Monday, 23 February 2009

Souhalia Family From Hove Finally Deported

Early on the morning of 11th February Assia Souhalia and her husband Athmane, who had been in the UK since 2002, and their 2 year old Brighton-born daughter Nouha were snatched in a dawn raid. They were served with a (IS151A) removal notice and moved to the Yarl's Wood immigration prison prior to a planned deportation to Algeria on the following Tuesday.

Assia Souhalia fled Algeria in fear for her life in 2002 after her family had suffered years of violence. Two of her brothers, Rachid and Brahim, both policemen, were murdered in two separate premeditated shootings in the early '90's. The family continued to receive death threats and 2 of Assia's remaining brothers and sisters soon fled Algiers in fear of their lives. Assia followed in 2002, travelling to the UK with the help of family members. Here she and her husband had laid down strong roots in the local community.

A campaign was started demanding that Jacqui Smith, the Home Secretary, guarantees that the Souhalias be allowed to peruse an appeal under Section 82 (1) of the Nationality, Immigration and Asylum Act 2002. In addition, the fact that a minor was involved should also ensured an appeal on the grounds of infringement of human rights under S84 of the same Act.

On the morning of the 17th, campaigners from Brighton and London travelled to Heathrow to talk to and leaflet passengers and crew of 0840 BA flight (BA 895) to try and persuade them to put pressure on the pilot and help halt the deportation. Shortly before the flight was due to leave, the family were returned to Yarls Wood. Assia texted campaigners that there had been a 'problem with the ticket'. Much more likely was that the actions of the campaigners, as in other similar cases, had had their effect and the pilot had refused to take them.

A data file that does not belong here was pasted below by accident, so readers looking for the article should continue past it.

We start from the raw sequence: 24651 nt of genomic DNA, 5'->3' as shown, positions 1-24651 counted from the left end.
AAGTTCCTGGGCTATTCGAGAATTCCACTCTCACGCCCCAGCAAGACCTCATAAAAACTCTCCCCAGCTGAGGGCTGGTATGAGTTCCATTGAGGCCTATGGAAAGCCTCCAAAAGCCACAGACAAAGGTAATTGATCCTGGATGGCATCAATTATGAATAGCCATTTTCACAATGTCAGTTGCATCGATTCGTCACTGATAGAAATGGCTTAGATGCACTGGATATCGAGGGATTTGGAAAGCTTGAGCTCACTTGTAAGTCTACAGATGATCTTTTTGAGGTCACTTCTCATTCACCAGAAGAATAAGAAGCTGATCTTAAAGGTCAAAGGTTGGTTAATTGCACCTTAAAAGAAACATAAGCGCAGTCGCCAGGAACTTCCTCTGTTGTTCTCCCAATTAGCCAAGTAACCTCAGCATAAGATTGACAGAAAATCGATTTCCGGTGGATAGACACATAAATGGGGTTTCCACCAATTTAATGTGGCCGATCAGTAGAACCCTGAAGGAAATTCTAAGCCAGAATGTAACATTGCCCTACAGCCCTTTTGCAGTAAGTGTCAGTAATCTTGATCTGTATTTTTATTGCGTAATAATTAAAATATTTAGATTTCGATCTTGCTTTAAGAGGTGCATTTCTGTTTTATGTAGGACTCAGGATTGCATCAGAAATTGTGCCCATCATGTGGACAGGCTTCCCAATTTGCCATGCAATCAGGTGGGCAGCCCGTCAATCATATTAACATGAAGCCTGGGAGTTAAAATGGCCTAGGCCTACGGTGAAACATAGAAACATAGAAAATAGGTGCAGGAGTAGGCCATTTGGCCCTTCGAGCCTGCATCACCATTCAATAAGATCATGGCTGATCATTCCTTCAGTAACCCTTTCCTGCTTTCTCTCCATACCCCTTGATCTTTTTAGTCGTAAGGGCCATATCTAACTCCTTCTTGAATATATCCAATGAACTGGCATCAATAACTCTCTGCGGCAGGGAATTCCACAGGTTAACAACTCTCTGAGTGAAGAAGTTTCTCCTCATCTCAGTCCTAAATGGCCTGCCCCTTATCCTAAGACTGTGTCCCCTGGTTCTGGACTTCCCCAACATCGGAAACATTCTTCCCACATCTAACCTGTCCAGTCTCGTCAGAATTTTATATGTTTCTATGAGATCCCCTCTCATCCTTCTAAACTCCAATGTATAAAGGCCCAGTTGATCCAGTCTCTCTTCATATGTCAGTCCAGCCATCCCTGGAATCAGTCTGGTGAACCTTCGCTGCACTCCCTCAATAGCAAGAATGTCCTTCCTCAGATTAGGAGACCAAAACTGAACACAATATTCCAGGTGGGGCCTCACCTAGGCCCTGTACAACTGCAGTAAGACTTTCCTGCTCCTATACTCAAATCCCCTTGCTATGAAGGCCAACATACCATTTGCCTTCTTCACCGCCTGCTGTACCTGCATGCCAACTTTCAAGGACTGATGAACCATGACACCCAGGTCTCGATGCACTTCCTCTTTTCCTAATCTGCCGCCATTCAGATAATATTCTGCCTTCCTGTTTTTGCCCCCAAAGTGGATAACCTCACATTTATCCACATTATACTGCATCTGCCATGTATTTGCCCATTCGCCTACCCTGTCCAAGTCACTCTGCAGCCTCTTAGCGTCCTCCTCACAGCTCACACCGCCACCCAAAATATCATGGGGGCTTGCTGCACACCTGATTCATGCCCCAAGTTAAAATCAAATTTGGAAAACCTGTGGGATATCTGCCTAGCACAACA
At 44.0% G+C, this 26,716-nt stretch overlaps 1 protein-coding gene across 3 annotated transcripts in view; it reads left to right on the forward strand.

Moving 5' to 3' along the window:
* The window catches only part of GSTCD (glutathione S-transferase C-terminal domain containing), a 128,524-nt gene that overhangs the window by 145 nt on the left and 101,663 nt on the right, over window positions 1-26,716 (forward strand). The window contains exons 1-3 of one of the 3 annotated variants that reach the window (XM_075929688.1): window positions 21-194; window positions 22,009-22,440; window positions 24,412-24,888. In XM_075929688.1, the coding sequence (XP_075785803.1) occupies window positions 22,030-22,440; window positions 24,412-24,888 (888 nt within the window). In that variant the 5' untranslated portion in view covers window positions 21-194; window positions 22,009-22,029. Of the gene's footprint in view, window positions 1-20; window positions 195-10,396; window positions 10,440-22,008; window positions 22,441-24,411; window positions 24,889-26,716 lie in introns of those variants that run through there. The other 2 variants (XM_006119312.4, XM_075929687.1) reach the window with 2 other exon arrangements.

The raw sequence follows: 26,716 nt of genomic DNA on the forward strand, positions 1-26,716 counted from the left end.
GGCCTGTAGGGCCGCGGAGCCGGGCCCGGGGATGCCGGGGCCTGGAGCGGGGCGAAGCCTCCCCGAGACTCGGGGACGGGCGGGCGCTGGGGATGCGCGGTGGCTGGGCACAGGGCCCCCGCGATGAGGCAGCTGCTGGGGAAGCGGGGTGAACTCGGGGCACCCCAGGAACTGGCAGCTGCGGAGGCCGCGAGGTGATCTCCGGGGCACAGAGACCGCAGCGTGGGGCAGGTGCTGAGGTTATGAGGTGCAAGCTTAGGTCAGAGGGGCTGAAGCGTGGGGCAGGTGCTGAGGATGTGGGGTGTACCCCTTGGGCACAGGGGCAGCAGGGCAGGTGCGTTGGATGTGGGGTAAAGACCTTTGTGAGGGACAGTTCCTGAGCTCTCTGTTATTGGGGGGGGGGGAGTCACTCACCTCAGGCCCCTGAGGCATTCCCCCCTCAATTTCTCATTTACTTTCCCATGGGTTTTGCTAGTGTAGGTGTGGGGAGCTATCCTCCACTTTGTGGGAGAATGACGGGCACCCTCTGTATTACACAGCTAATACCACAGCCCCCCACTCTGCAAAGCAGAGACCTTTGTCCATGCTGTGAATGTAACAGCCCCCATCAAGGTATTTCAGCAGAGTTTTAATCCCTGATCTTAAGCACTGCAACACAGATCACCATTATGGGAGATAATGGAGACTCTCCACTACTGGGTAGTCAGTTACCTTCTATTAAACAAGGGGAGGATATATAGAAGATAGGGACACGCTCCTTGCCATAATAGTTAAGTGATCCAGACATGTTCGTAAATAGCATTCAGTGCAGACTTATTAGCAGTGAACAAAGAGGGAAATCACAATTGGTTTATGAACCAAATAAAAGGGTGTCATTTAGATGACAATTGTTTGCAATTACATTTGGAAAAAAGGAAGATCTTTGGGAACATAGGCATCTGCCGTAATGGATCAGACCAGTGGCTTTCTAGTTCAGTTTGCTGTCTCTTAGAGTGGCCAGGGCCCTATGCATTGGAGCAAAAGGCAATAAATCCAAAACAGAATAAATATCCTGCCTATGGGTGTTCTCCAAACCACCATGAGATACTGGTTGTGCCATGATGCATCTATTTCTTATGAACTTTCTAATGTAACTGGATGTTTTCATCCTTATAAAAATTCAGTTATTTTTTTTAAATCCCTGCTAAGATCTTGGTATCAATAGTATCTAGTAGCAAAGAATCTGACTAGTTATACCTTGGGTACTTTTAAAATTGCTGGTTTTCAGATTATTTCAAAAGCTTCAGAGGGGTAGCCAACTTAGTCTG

However, on the following Friday the Souhalias were booked on to an Air Algerie flight this time. Activists again tried the same tactics but the passengers and crew were far less sympathetic, with the pilot saying that he was "only carrying out regulations." Despite Assia and Athmane's best efforts to win the right to remain, they were reported to finally be resigned to their fate as nthe flight took off.

During this deportation case the Home Office has blatantly failed to follow their own procedures, as they do in so many of these cases. The deportation went ahead with out recourse to a clearly defined appeal process and the appeals of the community where the family had made their home were ignored. The Home Office as per usual is ruled solely by the desire to fulfil their deportation quotas, and the rights of 'Johnny Foreigner' under the European Convention of Human Rights can go hang!

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